Allowability u/s 37(1) of fine /penalty for redemption of goods ordered to be confiscated for breach of import conditions – High Court explains the Law
ABCAUS Case Law Citation:
ABCAUS 2801 (2019) (02) HC
Important Case Laws Cited/relied upon by the parties
CIT V/s. Ahmedabad Cotton Mfg. Co Ltd.  205 ITR 163 (SC)
CIT Vs. Pannalal Narottamdas & Co
Khemchand Tejoomal Vs. CIT
Commissioner of Income Tax Vs. Hero Cycles Ltd.
CIT, Gujarat V/s. Ahmedabad Cotton Mfg. Co Ltd & Ors (1994) 1 SCC 632
Prakash Cotton Mills Pvt Ltd. Vs. CIT (1993) 201 ITR 684
Rohit Pulp & Paper Mills Vs. CIT (1995) 215 ITR 919/79 Taxman 168 (Bom)
CIT Vs. N.M. Parthasarathy (1995) 212 ITR 105
M.S.P. Senthikumara Nadar & Sons Vs C.I.T.
Agra Leatheries Ltd Vs. CIT
Maddi Venkataraman & Co P Ltd Vs. CIT (1998) 2 SCC 95
Haji Aziz & Abdul Shakoor Bros. Vs. CIT 41 ITR 350 (SC)
In the instant case, the Revenue had challenged the order of the Tribunal in holding that the redemption fine paid by the assessee for illegal import of dry fruits was allowable as business expenditure under Section 37 of the Income Tax Act, 1961 (the Act).
The respondent assessee was an individual. For the relevant assessment year, the assessee had filed return of income which was accepted without scrutiny.
Subsequently, information was received by the Assessing Officer that the assessee had made payment towards penalty for import of goods of which import was not permissible. On the basis of such information, the Assessing Officer reopened the assessment by issuing the notice under Section 148 of the Act.
The assessee explained that that he was using import license of an export house. For using the license in lieu of payment of service charges.
It was further pointed that the consignment was imported by the Export House and the assessee had merely acted as an agent in the transaction. It was pointed out that upon confiscation of the goods, redemption fine and penalty were imposed by the Collector of Customs on the Export house.
It was contended that in any case, the imports were made by the Export House and the order was also passed against the export house and not against the assessee. It was also contended that the penalty was paid by the export house and not by the assessee.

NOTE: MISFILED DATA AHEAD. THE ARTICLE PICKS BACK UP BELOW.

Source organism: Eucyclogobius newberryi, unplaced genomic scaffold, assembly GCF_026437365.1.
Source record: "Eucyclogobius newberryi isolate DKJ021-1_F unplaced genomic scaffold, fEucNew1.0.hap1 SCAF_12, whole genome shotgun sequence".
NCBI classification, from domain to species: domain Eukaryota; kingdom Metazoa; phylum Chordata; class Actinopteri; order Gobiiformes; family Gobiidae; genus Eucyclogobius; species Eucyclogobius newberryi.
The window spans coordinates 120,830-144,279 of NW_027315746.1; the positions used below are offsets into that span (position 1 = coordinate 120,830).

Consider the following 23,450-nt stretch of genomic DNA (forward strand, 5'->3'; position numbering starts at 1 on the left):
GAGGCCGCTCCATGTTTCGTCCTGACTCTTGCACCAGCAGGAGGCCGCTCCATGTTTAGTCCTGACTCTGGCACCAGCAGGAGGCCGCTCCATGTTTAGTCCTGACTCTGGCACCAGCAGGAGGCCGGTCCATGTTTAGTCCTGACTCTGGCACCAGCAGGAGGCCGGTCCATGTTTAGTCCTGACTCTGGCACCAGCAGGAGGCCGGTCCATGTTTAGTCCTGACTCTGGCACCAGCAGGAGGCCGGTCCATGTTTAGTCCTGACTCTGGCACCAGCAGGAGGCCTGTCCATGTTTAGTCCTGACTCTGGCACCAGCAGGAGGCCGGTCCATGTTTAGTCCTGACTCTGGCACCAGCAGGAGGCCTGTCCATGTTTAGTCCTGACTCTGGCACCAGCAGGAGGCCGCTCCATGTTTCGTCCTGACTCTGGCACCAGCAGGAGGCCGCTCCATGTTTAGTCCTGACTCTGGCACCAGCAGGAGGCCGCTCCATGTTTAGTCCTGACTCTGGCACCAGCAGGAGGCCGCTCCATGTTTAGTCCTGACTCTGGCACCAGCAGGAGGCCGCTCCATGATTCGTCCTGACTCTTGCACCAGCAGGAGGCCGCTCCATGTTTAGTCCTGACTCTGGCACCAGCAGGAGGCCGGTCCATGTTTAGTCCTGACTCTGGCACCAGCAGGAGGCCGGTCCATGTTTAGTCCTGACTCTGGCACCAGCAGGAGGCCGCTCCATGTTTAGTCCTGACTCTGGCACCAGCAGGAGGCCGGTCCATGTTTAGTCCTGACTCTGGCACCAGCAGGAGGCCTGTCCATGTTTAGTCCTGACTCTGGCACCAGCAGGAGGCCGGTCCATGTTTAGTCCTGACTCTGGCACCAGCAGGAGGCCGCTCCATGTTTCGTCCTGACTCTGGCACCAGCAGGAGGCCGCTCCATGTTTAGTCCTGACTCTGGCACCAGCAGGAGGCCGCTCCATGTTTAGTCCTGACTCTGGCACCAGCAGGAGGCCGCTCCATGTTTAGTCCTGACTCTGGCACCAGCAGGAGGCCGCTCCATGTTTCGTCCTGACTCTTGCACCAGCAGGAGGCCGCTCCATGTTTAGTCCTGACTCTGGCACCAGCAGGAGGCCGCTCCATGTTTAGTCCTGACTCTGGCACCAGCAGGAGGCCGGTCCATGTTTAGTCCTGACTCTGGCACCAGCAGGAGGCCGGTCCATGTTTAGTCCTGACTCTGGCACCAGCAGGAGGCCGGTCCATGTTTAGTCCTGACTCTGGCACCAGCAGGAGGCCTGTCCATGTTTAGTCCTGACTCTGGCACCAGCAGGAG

The assessee, however, could not produce the books of accounts to establish this averment. The Assessing Officer, therefore, issued summons to export house.
The accountant of the export house appeared before the Assessing Officer and produced the agreement entered with the assessee for the use of import licence and other details.
However, in the statement recorded, the said accountant stated that the custom fine was paid by the assessee and not by the export house.
The assessee when confronted, contended that he had only made advances to the export house from time to time as per the requirements but had not paid penalty.
The Assessing Officer did not accept the said explanation particularly in view of the failure of the assessee to produce books of accounts.
Therefore, the AO treated that the penalty paid as covered under the provisions of section 69C of the Act as being incurred by the assessee from unexplained source and without offering any satisfactory explanation.
The penalty proceedings u/s 271(1)(c) was also initiated.
In the context of the addition under Section 69C of the Act, the Commissioner Appeals rejected the assessee’s plea.
The assessee raised additional contention that when the expenditure was attributed to the assessee, the same should be considered as business expenditure. However the CIT(A) rejected this contention also.
However the Tribunal allowed the appeal of the assessee by recognizing the expenditure as business expenditure and came to following conclusions:-
(i). The assessee and the Export House were under bonafide belief that the subject goods was one of the items allowed for import against additional licence granted;
(ii). That the Customs Tribunal had held that there was no malafide on the part of the assessee as there was certain amount of vagueness in the import policy and therefore, redemption fine was reduced and penalty was deleted;
(iii). The Tribunal noted the decision of the Supreme Court wherein it was found that the fault or defect in the licence was not attributable to the assessee and had not indulged in any offence or incurred any expenditure for the purpose which is prohibited by law and the assessee had to pay redemption fine in order to save and protect themselves.
The Hon’ble High Court opined that the Tribunal without adverting to the relevant facts and materials on record granted benefit to the assessee on the lines followed by the High Court in other case.
The High Court also noted that the Tribunal without discussing the relevant materials compared the case of the assessee with the facts arising in the judgment of the Supreme Court.
The High Court opined that the Tribunal totally ignored the statement of the accountant of the export house in which he attributed the entire transaction of import and payment or fine to the assessee.
According to the Hon’ble High Court the Tribunal merely referred to the terms of the agreement overlooking the ground realities and therefore the entire consideration had been vitiated on account of this vital error.
Even otherwise, the Hon’ble High Court observed that the facts on record showed that it was the assessee who had imported the goods by utilizing the advance licence of the export house who merely received service charges.
The Hon’ble High Court opined that since the export house made the declarations and filed bill of entries, the Customs Authorities might have offered redemption fine and imposed penalty on it, but in the context of income tax liability, the hard facts cannot be ignored that the imports were made by the assessee himself. In essence, therefore, whatever the fault, defect or error of law in such import, would attach to the assessee.